Aventura Yachting

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Northern Carian

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 Fethiye Körfezi Lycian

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 Carian Lycian

Lycian Gocek to Antalya

Byzantine Kekova

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Ancient Caria

Ancient Lycia

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Kayaköy (Ancient Levissi)

Kayaköy (Greek: Λεβισσι, Levissi or Greek: Καρμυλησσός, Karmylissos, although modern English usage seems to be Karmylassos) is a village 8 km south of Fethiye in southwestern Turkey where Anatolian Greek speaking Christians lived until approximately 1923. The ghost town, now preserved as a museum village, consists of hundreds of rundown but still mostly intact Greek-style houses and churches which cover a small mountainside and serve as a stopping place for tourists visiting Fethiye and nearby Ölüdeniz.

From Cold Water Bay a 45 minute walk over a saddle in the mountain behind the bay takes you to the Greek village of Kayaköy, originally called Levissi, that over looks a fertile valley floor.  It is best to do the walk early before the sun rises too high and it gets very hot.  Also early morning mist gives a fabulous scene over the valley.  You can walk through the streets and see hundreds of homes now in ruins.  Then return over the same route back to enjoy a great breakfast at Ali’s restaurant before sailing on.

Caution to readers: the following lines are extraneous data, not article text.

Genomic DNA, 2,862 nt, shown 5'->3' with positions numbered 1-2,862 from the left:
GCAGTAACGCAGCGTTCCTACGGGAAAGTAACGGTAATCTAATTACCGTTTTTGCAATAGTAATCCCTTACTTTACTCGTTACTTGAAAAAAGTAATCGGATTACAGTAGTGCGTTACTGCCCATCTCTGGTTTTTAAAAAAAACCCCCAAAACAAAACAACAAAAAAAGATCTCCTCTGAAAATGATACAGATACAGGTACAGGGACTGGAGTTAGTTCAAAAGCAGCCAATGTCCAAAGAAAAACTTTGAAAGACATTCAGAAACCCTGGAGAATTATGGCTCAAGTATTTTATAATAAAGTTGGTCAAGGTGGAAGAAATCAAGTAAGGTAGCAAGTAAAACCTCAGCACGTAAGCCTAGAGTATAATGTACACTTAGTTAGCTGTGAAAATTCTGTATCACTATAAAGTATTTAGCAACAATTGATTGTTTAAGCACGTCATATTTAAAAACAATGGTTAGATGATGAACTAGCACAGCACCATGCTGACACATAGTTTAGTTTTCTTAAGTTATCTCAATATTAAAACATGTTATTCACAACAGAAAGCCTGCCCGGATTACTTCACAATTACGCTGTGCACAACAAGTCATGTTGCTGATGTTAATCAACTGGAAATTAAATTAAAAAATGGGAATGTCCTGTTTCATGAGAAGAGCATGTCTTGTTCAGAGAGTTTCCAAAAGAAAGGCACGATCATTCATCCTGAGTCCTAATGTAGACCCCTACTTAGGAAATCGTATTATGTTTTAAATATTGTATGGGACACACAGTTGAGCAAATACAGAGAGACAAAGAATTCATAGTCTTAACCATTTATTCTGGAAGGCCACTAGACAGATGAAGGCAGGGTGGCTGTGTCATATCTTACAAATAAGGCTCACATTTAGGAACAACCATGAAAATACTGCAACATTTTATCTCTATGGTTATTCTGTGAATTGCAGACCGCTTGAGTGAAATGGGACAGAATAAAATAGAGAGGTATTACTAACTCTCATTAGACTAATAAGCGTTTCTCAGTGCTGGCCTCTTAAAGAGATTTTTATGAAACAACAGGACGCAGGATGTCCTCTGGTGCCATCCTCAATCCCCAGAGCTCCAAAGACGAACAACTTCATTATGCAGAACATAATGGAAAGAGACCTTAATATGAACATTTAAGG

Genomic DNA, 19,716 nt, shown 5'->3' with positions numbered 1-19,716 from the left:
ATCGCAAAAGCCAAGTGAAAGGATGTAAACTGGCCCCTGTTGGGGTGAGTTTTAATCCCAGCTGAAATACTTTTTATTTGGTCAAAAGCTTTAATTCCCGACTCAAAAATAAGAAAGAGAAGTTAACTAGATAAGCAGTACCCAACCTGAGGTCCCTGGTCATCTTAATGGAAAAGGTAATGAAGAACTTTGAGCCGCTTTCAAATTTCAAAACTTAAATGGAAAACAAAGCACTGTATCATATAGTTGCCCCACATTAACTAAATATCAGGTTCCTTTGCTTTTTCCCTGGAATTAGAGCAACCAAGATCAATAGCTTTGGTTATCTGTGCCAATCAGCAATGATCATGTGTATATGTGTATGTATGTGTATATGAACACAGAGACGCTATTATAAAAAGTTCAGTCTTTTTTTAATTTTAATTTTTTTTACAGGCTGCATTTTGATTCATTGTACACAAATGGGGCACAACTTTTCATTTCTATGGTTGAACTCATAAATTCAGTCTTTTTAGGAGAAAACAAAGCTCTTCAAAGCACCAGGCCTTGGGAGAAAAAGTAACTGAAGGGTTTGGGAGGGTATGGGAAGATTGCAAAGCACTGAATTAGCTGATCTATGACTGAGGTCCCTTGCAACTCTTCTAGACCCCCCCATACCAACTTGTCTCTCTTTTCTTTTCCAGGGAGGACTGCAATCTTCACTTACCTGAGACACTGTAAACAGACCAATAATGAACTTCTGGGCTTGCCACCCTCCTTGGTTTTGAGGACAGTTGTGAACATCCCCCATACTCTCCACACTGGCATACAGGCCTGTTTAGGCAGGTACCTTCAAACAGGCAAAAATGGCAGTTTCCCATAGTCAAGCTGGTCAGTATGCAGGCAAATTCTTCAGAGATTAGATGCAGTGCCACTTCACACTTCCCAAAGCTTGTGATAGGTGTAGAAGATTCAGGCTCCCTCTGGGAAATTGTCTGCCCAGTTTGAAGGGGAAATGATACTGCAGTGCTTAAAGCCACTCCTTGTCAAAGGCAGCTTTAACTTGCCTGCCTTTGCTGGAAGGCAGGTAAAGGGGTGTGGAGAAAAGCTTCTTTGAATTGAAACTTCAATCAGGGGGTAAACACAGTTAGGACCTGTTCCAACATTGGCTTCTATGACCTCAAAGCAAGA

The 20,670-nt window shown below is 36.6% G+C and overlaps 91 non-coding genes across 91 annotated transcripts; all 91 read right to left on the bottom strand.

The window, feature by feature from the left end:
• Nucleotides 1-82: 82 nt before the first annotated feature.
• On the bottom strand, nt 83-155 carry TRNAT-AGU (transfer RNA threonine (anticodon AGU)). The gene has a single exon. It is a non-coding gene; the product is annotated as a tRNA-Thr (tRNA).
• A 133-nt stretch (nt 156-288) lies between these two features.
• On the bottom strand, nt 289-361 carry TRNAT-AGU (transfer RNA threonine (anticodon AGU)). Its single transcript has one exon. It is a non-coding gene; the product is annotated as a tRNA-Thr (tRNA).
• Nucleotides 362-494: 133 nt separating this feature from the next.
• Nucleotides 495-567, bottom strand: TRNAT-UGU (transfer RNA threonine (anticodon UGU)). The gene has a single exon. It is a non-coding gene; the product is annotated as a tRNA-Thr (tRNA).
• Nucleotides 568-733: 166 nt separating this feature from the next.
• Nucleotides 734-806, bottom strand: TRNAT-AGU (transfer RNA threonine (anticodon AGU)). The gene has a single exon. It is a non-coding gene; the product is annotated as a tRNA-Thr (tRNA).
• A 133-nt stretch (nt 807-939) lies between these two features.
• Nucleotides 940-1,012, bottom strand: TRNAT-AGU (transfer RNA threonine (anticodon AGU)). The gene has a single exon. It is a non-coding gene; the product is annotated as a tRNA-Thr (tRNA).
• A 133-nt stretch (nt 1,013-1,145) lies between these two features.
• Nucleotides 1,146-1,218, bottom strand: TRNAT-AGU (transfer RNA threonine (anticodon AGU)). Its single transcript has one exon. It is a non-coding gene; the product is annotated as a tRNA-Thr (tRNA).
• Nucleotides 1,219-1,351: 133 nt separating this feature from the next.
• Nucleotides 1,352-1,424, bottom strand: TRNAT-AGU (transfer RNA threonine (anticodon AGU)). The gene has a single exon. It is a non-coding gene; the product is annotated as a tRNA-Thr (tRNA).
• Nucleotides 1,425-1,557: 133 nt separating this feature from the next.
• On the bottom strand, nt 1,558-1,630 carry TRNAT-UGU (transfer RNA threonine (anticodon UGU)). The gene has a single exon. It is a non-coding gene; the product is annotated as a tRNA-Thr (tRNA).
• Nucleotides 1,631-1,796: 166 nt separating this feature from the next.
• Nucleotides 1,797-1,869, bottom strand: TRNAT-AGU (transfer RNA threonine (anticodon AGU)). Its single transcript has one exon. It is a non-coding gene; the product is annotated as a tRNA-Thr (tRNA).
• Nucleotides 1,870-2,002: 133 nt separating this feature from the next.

It was built on the site of the ancient city of Carmylessus in the 18th century. It experienced a renewal after nearby Fethiye (known as Makri) was devastated by an earthquake in 1856 and a major fire in 1885. After the Greco-Turkish War, Kayaköy was largely abandoned after a population exchange agreement was signed by the Turkish and Greek governments in 1923. The Turkish farmers from  Thessaloniki were settled here, but they did not enjoy livng on the sloping terrain and set up home on the adjacent plain.  In this way a ghost town was born.  Many of the buildings were damaged in the 1957 Fethiye earthquake.   There are a considerable number of ruins that show clearly how the Greeks built there homes around 300 years ago.  The most interesting of the ruins is the Greek Orthodox church.  The town inspired the novel “Birds Without Wings”, which focuses on the rise of Turkish patriotism after the disintegration of the Ottoman Empire.

Its population in 1900 was about 2,000, almost all Greek Christians; however, it is now empty except for tour groups and roadside vendors selling handmade goods and items scavenged from the former village. However, there are a selection of houses which have been restored, and are currently occupied.

Today Kayaköy village serves as a museum and is a historical monument.  Around 500 houses remain as ruins and are under the protection of the Turkish government, including two Greek Orthodox Churches, which remain the most important sights of the ghost town. There is a private museum on the history of the town. In the middle of the village stands a fountain source from the 17th century. Kayaköy was adopted by  UNESCO as a World Friendship and Peace Village.

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Old cistern - Cold Water Bay